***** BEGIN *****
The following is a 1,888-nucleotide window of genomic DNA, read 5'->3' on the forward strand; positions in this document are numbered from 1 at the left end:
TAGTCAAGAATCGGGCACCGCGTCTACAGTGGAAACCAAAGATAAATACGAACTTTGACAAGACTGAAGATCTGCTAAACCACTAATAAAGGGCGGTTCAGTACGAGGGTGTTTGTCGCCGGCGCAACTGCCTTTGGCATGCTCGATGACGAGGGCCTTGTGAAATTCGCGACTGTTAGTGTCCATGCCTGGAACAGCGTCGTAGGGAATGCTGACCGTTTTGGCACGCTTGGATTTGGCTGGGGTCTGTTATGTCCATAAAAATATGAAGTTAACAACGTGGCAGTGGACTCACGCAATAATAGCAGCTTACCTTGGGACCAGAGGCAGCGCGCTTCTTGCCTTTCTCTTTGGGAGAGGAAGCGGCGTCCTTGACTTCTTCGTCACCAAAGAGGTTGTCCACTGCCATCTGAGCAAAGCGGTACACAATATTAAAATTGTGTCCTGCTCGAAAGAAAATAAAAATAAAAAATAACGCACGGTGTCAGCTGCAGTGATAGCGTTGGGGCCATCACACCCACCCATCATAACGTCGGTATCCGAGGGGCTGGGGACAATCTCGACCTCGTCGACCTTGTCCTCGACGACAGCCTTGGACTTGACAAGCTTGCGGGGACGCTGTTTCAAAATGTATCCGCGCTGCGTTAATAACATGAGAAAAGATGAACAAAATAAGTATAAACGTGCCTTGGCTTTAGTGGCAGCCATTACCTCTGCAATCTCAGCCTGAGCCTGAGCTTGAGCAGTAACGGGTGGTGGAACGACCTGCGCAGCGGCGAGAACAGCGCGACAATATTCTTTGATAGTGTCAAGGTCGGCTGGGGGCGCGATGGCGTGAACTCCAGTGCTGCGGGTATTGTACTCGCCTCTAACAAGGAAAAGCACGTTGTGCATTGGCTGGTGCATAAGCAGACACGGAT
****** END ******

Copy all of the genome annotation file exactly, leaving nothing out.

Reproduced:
The following is a 1,888-nucleotide window of genomic DNA, read 5'->3' on the forward strand; positions in this document are numbered from 1 at the left end:
TAGTCAAGAATCGGGCACCGCGTCTACAGTGGAAACCAAAGATAAATACGAACTTTGACAAGACTGAAGATCTGCTAAACCACTAATAAAGGGCGGTTCAGTACGAGGGTGTTTGTCGCCGGCGCAACTGCCTTTGGCATGCTCGATGACGAGGGCCTTGTGAAATTCGCGACTGTTAGTGTCCATGCCTGGAACAGCGTCGTAGGGAATGCTGACCGTTTTGGCACGCTTGGATTTGGCTGGGGTCTGTTATGTCCATAAAAATATGAAGTTAACAACGTGGCAGTGGACTCACGCAATAATAGCAGCTTACCTTGGGACCAGAGGCAGCGCGCTTCTTGCCTTTCTCTTTGGGAGAGGAAGCGGCGTCCTTGACTTCTTCGTCACCAAAGAGGTTGTCCACTGCCATCTGAGCAAAGCGGTACACAATATTAAAATTGTGTCCTGCTCGAAAGAAAATAAAAATAAAAAATAACGCACGGTGTCAGCTGCAGTGATAGCGTTGGGGCCATCACACCCACCCATCATAACGTCGGTATCCGAGGGGCTGGGGACAATCTCGACCTCGTCGACCTTGTCCTCGACGACAGCCTTGGACTTGACAAGCTTGCGGGGACGCTGTTTCAAAATGTATCCGCGCTGCGTTAATAACATGAGAAAAGATGAACAAAATAAGTATAAACGTGCCTTGGCTTTAGTGGCAGCCATTACCTCTGCAATCTCAGCCTGAGCCTGAGCTTGAGCAGTAACGGGTGGTGGAACGACCTGCGCAGCGGCGAGAACAGCGCGACAATATTCTTTGATAGTGTCAAGGTCGGCTGGGGGCGCGATGGCGTGAACTCCAGTGCTGCGGGTATTGTACTCGCCTCTAACAAGGAAAAGCACGTTGTGCATTGGCTGGTGCATAAGCAGACACGGAT